Most of us have done it. You are fishing and hear a storm coming then wait until the last minute to finally leave. It seems every year there are one or two storms that have a ridiculous amount of lightning. I decided to research which states have the most fatal lightning strikes.
Graphic is from Noaa.gov
The top 5 states for Fatal Lightning strikes are:
- North Carolina
I'm not sure how many people would have guessed CO as being in the top 5. If you think of the strikes based on surface area. North Carolina and Florida are pretty dangerous. Even though these statistics are over a 9yr period it's alarming that my own state is in double digits. That's 2 deaths a year from lightning strikes. I could not find out what scenarios surrounded these strikes. Were people struck golfing, hunting, fishing etc..?
I tried to find evidence that the chances of getting struck by lightning go up if you're carrying a fishing rod. I couldn't find any evidence stating you are more likely to be hit. What I did find over an over was the fact that lightning usually seeks out the highest object in an area. So if you're fishing in a boat or on a lake with low banks you probably are a good candidate. My whole goal with this post is to encourage you to be safe and avoid lightning altogether if possible.
Here are some tips from National Geographic:
The odds of becoming a lightning victim in the U.S. in any one year is 1 in 700,000. The odds of being struck in your lifetime is 1 in 3,000.
During a thunderstorm, each flash of cloud-to-ground lightning is a potential killer. The determining factor on whether a particular flash could be deadly depends on whether a person is in the path of the lightning discharge.In addition to the visible flash that travels through the air, the current associated with the lightning discharge travels along the ground. Although some victims are struck directly by the main lightning stroke, many victims are struck as the current moves in and along the ground.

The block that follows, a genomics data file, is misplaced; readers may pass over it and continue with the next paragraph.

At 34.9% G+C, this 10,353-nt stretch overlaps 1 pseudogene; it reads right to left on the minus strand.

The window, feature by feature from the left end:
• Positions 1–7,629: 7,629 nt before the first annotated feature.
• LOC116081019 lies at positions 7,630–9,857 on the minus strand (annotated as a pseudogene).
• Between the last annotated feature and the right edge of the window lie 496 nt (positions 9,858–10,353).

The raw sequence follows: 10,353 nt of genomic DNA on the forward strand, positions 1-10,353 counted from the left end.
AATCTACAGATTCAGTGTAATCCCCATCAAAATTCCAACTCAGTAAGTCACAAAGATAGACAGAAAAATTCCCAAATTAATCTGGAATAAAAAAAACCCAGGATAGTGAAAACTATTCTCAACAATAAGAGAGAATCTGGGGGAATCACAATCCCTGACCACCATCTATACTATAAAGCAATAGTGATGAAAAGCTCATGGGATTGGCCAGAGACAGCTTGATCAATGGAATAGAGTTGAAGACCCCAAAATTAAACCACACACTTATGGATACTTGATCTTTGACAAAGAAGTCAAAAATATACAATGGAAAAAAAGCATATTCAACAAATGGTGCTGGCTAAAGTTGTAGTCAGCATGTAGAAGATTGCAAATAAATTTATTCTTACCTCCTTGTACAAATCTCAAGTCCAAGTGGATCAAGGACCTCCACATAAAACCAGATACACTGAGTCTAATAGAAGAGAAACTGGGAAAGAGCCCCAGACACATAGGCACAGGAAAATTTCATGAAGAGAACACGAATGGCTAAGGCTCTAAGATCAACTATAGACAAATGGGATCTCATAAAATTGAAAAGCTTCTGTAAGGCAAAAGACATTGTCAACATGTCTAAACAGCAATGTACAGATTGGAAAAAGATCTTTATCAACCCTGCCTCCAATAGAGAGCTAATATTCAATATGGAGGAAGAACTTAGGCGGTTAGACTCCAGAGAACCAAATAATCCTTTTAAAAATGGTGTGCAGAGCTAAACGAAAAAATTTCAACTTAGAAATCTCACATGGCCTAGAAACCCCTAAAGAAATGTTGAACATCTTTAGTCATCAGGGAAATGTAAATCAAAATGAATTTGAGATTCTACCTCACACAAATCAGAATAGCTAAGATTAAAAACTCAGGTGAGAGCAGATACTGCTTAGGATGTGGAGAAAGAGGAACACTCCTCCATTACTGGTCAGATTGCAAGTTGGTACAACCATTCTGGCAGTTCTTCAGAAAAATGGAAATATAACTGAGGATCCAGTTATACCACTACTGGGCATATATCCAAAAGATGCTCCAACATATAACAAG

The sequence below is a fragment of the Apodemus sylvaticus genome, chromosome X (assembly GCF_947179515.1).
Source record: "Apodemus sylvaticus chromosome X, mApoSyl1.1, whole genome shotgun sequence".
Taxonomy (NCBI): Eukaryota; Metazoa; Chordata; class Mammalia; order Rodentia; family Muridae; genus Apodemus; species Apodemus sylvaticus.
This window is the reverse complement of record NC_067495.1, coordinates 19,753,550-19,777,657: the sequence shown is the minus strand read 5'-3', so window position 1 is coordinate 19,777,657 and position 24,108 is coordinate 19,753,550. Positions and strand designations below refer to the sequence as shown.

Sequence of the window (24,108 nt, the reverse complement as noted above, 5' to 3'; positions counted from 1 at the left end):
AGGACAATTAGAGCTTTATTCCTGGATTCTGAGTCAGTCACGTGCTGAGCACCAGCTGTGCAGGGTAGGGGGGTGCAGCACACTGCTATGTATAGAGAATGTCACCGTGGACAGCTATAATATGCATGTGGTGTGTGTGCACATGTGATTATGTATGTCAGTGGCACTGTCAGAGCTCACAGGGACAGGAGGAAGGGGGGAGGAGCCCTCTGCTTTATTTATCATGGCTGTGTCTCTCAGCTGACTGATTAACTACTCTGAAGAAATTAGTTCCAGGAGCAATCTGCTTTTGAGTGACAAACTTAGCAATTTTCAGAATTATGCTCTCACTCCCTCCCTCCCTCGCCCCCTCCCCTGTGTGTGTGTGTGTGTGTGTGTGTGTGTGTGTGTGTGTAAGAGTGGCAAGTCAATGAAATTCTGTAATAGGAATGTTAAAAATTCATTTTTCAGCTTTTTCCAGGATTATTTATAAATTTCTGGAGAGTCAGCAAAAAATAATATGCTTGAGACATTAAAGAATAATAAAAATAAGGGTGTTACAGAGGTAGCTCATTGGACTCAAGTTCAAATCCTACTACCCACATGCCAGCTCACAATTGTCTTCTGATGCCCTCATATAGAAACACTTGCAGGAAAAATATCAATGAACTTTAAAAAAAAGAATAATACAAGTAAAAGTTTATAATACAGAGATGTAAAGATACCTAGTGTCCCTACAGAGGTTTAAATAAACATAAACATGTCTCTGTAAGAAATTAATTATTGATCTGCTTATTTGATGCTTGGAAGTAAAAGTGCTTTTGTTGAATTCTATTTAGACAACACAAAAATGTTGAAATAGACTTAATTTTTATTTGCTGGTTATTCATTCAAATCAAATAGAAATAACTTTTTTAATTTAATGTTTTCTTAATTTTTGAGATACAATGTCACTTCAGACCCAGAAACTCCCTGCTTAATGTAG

If your hair stands up in a storm, it could be a bad sign that positive charges are rising through you, reaching toward the negatively charged part of the storm. That's not a good sign! Your best bet is to get yourself immediately indoors.
If you can hear thunder, you are within 10 miles (16 kilometers) of a storm—and can be struck by lightning. Seek shelter and avoid situations in which you may be vulnerable.
Use the 30-30 rule, when visibility is good and there is nothing obstructing your view of the thunderstorm. When you see lightning, count the time until you hear thunder. If that time is 30 seconds or less, the thunderstorm is within six miles (ten kilometers) of you and is dangerous. Seek shelter immediately.
People on or in or near water are among those most at risk during thunderstorms. Swimming is particularly dangerous, as not only do swimmers protrude from the water, presenting a potential channel for electrical discharge, but also because water is a good conductor of electricity.
Victims of lightning do not retain the charge and are not "electrified." It is safe to help them.
To find out more tips check out the National Geographic article "Flash Facts About Lightning."